This morning I woke up and brainstormed new and innovative ways to help kids learn! What if we…
1. Invent a pill that increases our capacity for learning…
2. Develop a computer chip filled with core knowledge that we surgically implant into their brains…
3. Pay each student a hundred dollars cash for improving his or her test scores…
4. Find the cutest puppy in the world, hold it hostage and broadcast a threat to put it down if test scores don’t improve within thirty days…
5. Make “School” a reality TV show where underachieving students are kicked off the program and sent to prison or put to work in sweatshops. The last kid standing wins a scholarship to Standford!…
Today the Principal came to watch my class and I got nervous because I had forgotten to make a lesson plan and was hoping to binge on Korean Soap Operas on Netflix. Mr. Grunk watched us watch half an episode of Cruel City and I grew more nervous so I stopped the video and asked the class, “Can somebody now tell us how this documentary relates to Hamlet?” The class became very quiet so I started calling on people, but nobody could come up with anything. Mr. Grunk wrote furiously on his yellow pad and I started to sweat.
Finally I said, “Your answer to this question is worth a thousand points and will determine your final grade!” Mr. Grunk raised an eyebrow.
Then Lily T said, “They are both movies…?”
“Good,” I said. “Except Cruel City is a television series and Hamlet was originally a play, I think.”
Another long silence filled the room and my heart pounded.
Finally, Jacob said, “One interesting thing is that Hamlet killed the king and last year the leader of North Korea, Kim Jong Un, executed a number of officials in his own cabinet for watching Soap Operas.”
“That!” I said. “Was EXACTLY the answer I was looking for!” Then I looked at Mr. Grunk, but he looked away, shook his head and left the room.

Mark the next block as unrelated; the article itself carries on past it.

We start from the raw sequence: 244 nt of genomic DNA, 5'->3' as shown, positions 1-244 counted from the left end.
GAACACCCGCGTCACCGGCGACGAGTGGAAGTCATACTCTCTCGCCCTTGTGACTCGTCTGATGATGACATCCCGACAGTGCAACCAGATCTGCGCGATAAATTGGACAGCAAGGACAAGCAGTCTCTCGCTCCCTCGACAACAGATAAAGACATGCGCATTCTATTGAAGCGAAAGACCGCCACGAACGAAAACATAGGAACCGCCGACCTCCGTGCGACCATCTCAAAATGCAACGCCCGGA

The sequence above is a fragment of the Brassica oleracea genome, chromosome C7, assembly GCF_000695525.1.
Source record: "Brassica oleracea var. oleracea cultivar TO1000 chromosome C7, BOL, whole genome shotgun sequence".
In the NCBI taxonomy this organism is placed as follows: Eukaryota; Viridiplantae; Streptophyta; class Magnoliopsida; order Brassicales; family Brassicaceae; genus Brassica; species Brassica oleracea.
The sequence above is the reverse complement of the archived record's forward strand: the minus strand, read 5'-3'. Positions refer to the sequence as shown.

I gave Jacob an A, made some popcorn and resumed the movie. Close call!
Fight or Flight
Chromebooks are the coolest thing in the world! Students can wander the web and look for fun videos to watch or play online games that teach real world skills like how to storm a battlefield or drive a car in outer space. Last week we learned from Google that our President might be an alien from another planet. We take tests on Chromebooks, too, which is also amazing because nobody has to grade anything. Hit “submit” and the tests go to some magical place and then we get a lot of numbers back that tell us how the students are doing. My students are showing “significant growth”, which justifies everything I do and makes me want to use Chromebooks everyday. Thank you, Google!
Fight or Flight
I have a lot of homeless kids in my class. Sometimes I give them the tomatoes from my sandwich or spray them with cologne so that the other kids won’t tease them for smelling like garbage. Yesterday, Jenny who is eighteen, pregnant and lives by the river with her starving pitbull got accepted to Stanford because she made a documentary about her terrible life using a camera she found in the bushes. “Let this be a lesson to you,” I told the rest of my classes. “If you fall down and can’t get up, film it. Somebody might rescue you.”
My pornstar student teacher (I call her that because she reminds me of Sasha Grey, especially when she wears tight plaid skirts and high black stockings) bends forward to help a student at his desk and I sneak up behind, raise my hand as if ready to spank her–the class erupts into laughter. She turns around and I am itching the back of my head with that hand–more laughter. She turns, hands on hips, confronts me: “What just happened?” I shrug, hands held open, eyes rolled up toward the ceiling in mock innocence–then I let out an enormous fart and the class explodes, kids falling on the ground in laughter. She stalks out shaking her head, jaw tight. I take a long, graceful bow! My class loves me!
Three Perfect Shots